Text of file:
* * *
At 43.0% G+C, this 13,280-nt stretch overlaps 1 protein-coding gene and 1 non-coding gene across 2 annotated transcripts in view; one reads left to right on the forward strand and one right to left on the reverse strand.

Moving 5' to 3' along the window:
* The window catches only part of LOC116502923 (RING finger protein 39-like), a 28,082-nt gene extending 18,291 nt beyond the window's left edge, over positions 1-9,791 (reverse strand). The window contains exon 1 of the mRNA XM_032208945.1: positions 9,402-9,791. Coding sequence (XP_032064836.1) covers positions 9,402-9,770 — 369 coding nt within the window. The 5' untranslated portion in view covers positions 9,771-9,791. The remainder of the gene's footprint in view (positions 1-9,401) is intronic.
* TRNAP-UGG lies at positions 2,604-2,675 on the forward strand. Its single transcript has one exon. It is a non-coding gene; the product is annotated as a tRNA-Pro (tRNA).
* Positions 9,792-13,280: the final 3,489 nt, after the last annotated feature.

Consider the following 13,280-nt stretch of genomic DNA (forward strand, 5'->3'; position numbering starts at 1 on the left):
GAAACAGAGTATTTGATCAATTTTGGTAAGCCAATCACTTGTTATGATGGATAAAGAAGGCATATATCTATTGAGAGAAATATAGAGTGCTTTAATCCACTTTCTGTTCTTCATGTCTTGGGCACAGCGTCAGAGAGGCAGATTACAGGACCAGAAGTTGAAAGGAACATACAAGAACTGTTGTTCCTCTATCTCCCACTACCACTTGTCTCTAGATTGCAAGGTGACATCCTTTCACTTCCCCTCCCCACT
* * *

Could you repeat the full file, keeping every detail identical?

At 43.0% G+C, this 13,280-nt stretch overlaps 1 protein-coding gene and 1 non-coding gene across 2 annotated transcripts in view; one reads left to right on the forward strand and one right to left on the reverse strand.

Moving 5' to 3' along the window:
* The window catches only part of LOC116502923 (RING finger protein 39-like), a 28,082-nt gene extending 18,291 nt beyond the window's left edge, over positions 1-9,791 (reverse strand). The window contains exon 1 of the mRNA XM_032208945.1: positions 9,402-9,791. Coding sequence (XP_032064836.1) covers positions 9,402-9,770 — 369 coding nt within the window. The 5' untranslated portion in view covers positions 9,771-9,791. The remainder of the gene's footprint in view (positions 1-9,401) is intronic.
* TRNAP-UGG lies at positions 2,604-2,675 on the forward strand. Its single transcript has one exon. It is a non-coding gene; the product is annotated as a tRNA-Pro (tRNA).
* Positions 9,792-13,280: the final 3,489 nt, after the last annotated feature.

Consider the following 13,280-nt stretch of genomic DNA (forward strand, 5'->3'; position numbering starts at 1 on the left):
GAAACAGAGTATTTGATCAATTTTGGTAAGCCAATCACTTGTTATGATGGATAAAGAAGGCATATATCTATTGAGAGAAATATAGAGTGCTTTAATCCACTTTCTGTTCTTCATGTCTTGGGCACAGCGTCAGAGAGGCAGATTACAGGACCAGAAGTTGAAAGGAACATACAAGAACTGTTGTTCCTCTATCTCCCACTACCACTTGTCTCTAGATTGCAAGGTGACATCCTTTCACTTCCCCTCCCCACT